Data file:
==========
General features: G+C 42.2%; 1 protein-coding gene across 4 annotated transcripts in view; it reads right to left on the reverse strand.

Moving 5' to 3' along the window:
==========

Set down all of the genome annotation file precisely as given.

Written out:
General features: G+C 42.2%; 1 protein-coding gene across 4 annotated transcripts in view; it reads right to left on the reverse strand.

Moving 5' to 3' along the window: